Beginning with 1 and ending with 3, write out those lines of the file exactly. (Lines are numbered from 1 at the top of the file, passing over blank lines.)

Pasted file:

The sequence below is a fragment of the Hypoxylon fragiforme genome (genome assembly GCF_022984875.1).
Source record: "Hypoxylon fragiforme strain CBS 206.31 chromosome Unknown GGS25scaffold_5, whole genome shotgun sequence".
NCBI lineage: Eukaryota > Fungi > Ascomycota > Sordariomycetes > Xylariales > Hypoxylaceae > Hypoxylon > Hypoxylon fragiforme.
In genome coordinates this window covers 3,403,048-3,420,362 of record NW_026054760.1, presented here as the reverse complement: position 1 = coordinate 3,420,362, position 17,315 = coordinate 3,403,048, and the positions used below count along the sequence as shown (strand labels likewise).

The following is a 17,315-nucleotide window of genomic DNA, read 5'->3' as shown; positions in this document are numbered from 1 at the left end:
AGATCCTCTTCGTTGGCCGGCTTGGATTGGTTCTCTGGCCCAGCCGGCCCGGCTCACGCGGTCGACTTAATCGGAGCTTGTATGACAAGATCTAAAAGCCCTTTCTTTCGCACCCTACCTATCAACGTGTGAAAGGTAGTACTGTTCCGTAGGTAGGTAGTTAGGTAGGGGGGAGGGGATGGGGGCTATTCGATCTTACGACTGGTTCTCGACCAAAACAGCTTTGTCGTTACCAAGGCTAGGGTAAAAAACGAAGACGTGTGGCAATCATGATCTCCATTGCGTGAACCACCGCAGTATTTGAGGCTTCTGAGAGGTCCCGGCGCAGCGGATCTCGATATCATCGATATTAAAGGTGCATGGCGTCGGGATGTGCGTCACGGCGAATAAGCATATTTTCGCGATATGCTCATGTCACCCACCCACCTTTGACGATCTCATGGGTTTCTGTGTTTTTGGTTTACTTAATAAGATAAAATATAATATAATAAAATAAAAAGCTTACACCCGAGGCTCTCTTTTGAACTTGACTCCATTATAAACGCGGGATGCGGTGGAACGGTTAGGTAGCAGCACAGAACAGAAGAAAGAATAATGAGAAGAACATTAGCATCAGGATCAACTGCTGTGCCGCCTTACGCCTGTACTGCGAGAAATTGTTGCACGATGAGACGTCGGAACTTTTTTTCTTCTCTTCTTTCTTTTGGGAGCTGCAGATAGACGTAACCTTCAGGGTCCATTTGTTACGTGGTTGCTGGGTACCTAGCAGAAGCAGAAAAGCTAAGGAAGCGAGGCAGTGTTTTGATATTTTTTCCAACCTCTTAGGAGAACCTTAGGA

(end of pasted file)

The sequence below is a fragment of the Hypoxylon fragiforme genome (genome assembly GCF_022984875.1).
Source record: "Hypoxylon fragiforme strain CBS 206.31 chromosome Unknown GGS25scaffold_5, whole genome shotgun sequence".
NCBI lineage: Eukaryota > Fungi > Ascomycota > Sordariomycetes > Xylariales > Hypoxylaceae > Hypoxylon > Hypoxylon fragiforme.